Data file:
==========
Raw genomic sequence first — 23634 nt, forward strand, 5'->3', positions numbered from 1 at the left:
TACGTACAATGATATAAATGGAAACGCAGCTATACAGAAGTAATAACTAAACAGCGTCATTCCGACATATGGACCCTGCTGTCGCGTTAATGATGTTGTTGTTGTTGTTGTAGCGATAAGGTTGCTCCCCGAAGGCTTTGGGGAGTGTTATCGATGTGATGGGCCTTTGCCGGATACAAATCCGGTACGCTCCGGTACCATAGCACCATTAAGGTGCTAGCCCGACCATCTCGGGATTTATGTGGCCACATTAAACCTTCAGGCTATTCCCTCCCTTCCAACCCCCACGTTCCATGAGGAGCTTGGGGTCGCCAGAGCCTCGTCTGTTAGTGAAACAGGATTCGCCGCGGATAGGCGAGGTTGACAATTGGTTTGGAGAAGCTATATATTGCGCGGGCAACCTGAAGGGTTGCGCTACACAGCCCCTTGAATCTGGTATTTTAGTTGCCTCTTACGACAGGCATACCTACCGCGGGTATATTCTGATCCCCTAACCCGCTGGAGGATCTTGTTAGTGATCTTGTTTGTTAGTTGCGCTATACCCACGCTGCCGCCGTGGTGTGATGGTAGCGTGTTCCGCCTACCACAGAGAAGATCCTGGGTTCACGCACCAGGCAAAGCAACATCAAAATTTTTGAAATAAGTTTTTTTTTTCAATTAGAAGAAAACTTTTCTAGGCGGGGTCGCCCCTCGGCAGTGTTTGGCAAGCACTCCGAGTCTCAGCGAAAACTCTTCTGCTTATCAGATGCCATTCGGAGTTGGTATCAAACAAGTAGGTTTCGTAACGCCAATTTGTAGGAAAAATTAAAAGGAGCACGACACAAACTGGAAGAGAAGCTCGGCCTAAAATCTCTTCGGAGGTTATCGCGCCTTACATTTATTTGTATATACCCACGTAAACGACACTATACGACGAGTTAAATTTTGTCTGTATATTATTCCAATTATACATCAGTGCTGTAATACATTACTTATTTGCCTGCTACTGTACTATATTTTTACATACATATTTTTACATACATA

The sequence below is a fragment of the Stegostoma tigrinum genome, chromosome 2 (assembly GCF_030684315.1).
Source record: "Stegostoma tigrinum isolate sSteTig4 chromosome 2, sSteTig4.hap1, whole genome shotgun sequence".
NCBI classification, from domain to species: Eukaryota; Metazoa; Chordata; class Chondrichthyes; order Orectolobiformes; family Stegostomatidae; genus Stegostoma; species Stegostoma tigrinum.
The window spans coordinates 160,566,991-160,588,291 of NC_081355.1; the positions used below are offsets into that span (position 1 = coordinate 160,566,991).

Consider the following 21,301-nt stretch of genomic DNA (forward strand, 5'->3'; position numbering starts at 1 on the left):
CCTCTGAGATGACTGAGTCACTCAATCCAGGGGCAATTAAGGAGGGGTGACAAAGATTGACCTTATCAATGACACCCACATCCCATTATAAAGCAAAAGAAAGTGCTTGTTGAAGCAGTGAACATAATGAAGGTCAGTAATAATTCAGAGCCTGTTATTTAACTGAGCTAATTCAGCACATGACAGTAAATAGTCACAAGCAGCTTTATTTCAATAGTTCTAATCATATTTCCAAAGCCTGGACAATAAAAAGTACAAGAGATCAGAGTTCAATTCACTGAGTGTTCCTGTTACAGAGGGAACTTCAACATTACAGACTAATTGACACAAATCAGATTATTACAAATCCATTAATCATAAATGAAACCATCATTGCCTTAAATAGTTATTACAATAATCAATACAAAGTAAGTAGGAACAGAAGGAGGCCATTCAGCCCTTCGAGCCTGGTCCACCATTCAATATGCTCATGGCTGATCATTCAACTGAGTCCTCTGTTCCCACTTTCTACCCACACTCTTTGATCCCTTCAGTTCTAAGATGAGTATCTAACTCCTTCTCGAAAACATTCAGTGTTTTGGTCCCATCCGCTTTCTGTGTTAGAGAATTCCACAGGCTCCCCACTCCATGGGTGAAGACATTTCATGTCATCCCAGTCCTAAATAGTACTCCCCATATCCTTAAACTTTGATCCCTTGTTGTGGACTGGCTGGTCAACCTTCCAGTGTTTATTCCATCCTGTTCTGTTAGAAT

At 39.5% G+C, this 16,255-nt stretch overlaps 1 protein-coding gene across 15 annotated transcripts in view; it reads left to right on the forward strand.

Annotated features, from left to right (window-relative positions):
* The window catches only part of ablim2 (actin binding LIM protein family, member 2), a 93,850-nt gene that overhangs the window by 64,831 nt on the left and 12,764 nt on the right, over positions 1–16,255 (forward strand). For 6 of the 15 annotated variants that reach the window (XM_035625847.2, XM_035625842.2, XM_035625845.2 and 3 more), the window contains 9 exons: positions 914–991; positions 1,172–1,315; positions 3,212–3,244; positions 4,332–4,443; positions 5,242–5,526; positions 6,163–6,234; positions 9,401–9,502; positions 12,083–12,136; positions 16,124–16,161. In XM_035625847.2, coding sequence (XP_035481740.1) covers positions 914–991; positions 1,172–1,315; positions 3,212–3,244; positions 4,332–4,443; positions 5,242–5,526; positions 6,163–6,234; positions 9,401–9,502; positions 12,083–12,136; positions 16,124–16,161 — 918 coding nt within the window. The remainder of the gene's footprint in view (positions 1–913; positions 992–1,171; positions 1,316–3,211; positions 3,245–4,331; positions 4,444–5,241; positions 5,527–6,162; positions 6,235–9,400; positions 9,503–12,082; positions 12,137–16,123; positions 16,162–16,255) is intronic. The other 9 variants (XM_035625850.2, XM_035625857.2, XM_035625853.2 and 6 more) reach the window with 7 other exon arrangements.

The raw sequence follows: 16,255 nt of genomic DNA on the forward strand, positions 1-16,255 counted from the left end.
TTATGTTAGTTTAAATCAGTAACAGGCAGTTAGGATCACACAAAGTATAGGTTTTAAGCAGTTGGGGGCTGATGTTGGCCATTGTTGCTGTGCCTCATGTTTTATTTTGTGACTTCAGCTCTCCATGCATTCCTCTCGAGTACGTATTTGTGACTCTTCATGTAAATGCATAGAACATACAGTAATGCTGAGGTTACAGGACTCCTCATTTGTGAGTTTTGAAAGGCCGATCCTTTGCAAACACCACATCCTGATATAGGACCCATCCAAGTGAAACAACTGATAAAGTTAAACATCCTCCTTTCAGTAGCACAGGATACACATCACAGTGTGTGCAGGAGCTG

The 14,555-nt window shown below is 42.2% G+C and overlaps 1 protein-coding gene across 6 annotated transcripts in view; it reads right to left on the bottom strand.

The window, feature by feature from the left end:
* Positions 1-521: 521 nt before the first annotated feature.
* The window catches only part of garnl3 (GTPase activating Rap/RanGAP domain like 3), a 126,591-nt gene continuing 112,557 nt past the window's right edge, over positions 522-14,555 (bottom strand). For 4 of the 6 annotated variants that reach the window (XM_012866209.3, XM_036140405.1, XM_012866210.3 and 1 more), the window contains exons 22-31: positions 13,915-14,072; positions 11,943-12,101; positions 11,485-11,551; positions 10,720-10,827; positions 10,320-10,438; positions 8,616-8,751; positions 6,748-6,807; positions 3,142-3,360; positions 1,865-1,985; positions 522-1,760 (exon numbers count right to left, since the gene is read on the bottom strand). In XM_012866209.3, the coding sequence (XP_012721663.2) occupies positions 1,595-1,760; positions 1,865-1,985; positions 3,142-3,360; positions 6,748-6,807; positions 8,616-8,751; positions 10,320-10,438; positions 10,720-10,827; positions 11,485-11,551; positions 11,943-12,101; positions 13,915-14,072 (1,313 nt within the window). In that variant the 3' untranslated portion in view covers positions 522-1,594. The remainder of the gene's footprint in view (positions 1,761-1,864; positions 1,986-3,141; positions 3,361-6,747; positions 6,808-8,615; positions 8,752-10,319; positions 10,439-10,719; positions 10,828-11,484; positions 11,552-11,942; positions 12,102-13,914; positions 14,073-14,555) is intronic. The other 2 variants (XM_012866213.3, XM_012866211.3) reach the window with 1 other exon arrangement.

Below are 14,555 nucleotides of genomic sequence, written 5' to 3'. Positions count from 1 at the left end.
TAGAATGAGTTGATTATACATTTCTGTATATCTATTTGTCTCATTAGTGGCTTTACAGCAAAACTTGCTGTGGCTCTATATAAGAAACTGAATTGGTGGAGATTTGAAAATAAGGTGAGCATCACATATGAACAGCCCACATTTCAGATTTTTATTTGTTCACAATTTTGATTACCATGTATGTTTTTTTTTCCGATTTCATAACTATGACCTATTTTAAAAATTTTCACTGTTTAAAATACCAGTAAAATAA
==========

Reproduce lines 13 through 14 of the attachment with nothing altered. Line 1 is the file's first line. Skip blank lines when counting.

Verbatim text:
TTATGTTAGTTTAAATCAGTAACAGGCAGTTAGGATCACACAAAGTATAGGTTTTAAGCAGTTGGGGGCTGATGTTGGCCATTGTTGCTGTGCCTCATGTTTTATTTTGTGACTTCAGCTCTCCATGCATTCCTCTCGAGTACGTATTTGTGACTCTTCATGTAAATGCATAGAACATACAGTAATGCTGAGGTTACAGGACTCCTCATTTGTGAGTTTTGAAAGGCCGATCCTTTGCAAACACCACATCCTGATATAGGACCCATCCAAGTGAAACAACTGATAAAGTTAAACATCCTCCTTTCAGTAGCACAGGATACACATCACAGTGTGTGCAGGAGCTG

The 14,555-nt window shown below is 42.2% G+C and overlaps 1 protein-coding gene across 6 annotated transcripts in view; it reads right to left on the bottom strand.